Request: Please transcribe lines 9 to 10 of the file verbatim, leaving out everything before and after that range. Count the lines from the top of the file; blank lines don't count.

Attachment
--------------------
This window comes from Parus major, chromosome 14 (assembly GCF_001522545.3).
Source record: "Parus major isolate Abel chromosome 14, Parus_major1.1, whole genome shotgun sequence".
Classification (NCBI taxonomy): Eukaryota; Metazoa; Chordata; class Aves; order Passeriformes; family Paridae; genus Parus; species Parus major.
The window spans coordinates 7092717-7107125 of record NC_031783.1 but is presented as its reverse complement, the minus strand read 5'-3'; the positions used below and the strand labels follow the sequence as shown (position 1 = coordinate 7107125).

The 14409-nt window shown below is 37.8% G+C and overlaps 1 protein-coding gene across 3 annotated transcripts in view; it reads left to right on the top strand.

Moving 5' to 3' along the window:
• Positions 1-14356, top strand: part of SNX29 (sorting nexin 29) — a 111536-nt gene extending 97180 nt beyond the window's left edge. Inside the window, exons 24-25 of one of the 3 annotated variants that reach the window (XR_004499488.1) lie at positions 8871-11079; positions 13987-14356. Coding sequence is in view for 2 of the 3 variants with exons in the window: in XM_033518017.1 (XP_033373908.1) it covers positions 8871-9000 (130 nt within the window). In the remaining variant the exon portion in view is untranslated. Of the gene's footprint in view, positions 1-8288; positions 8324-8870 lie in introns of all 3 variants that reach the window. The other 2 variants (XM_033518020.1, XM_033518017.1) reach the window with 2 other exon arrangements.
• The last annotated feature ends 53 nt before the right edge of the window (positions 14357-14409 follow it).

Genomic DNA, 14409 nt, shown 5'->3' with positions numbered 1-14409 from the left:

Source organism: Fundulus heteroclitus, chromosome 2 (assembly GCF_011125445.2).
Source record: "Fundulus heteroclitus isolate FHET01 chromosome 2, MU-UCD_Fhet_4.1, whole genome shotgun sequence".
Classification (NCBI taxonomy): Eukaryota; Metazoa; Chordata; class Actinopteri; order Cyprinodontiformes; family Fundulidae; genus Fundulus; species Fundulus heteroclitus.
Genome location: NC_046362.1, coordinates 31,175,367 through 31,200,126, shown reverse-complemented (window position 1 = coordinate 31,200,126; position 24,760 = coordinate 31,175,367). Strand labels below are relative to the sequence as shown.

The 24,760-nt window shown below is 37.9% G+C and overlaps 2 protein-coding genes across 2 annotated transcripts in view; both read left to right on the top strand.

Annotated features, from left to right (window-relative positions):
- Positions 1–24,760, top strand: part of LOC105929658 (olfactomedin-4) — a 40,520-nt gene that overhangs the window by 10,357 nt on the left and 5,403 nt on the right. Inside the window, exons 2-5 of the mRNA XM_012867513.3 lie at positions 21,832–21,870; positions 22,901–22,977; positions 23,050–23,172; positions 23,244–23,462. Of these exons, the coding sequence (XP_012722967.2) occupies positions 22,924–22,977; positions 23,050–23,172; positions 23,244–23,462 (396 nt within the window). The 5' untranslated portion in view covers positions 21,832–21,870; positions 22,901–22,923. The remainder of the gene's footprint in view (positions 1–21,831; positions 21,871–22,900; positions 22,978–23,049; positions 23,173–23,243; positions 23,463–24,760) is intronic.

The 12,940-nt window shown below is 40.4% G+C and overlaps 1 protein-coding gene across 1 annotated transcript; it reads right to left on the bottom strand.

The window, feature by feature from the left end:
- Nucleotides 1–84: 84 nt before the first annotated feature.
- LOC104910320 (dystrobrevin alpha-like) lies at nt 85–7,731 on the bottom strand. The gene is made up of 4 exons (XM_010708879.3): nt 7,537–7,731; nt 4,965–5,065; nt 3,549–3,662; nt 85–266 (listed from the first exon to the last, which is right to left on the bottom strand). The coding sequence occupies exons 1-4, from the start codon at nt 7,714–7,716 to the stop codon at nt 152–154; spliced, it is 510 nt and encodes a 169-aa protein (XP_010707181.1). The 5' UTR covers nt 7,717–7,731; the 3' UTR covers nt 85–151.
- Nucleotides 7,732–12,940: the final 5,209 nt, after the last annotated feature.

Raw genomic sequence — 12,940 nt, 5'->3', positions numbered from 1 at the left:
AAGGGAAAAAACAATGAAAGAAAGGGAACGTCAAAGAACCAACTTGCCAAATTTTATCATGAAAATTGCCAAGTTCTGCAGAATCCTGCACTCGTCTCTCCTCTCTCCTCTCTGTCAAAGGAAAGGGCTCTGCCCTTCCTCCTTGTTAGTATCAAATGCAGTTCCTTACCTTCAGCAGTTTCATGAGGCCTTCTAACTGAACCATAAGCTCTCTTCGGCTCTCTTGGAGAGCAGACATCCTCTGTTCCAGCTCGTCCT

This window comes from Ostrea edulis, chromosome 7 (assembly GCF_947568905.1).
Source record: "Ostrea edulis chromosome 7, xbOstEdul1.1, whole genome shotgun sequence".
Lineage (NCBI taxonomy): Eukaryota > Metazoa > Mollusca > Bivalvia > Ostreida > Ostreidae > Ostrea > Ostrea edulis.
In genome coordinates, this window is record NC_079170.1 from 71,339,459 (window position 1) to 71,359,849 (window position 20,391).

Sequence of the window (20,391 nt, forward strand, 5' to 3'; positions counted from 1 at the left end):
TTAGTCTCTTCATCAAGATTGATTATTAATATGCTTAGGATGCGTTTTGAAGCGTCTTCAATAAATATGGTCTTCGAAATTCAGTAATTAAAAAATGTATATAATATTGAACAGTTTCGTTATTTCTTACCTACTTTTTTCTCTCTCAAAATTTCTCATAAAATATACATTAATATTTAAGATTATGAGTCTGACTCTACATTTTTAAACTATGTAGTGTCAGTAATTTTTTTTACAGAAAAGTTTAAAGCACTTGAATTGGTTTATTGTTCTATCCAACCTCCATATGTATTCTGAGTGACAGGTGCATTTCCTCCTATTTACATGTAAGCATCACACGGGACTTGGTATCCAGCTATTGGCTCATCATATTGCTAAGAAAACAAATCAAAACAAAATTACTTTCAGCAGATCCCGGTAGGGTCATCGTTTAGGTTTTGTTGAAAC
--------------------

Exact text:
Genomic DNA, 14409 nt, shown 5'->3' with positions numbered 1-14409 from the left:

Source organism: Fundulus heteroclitus, chromosome 2 (assembly GCF_011125445.2).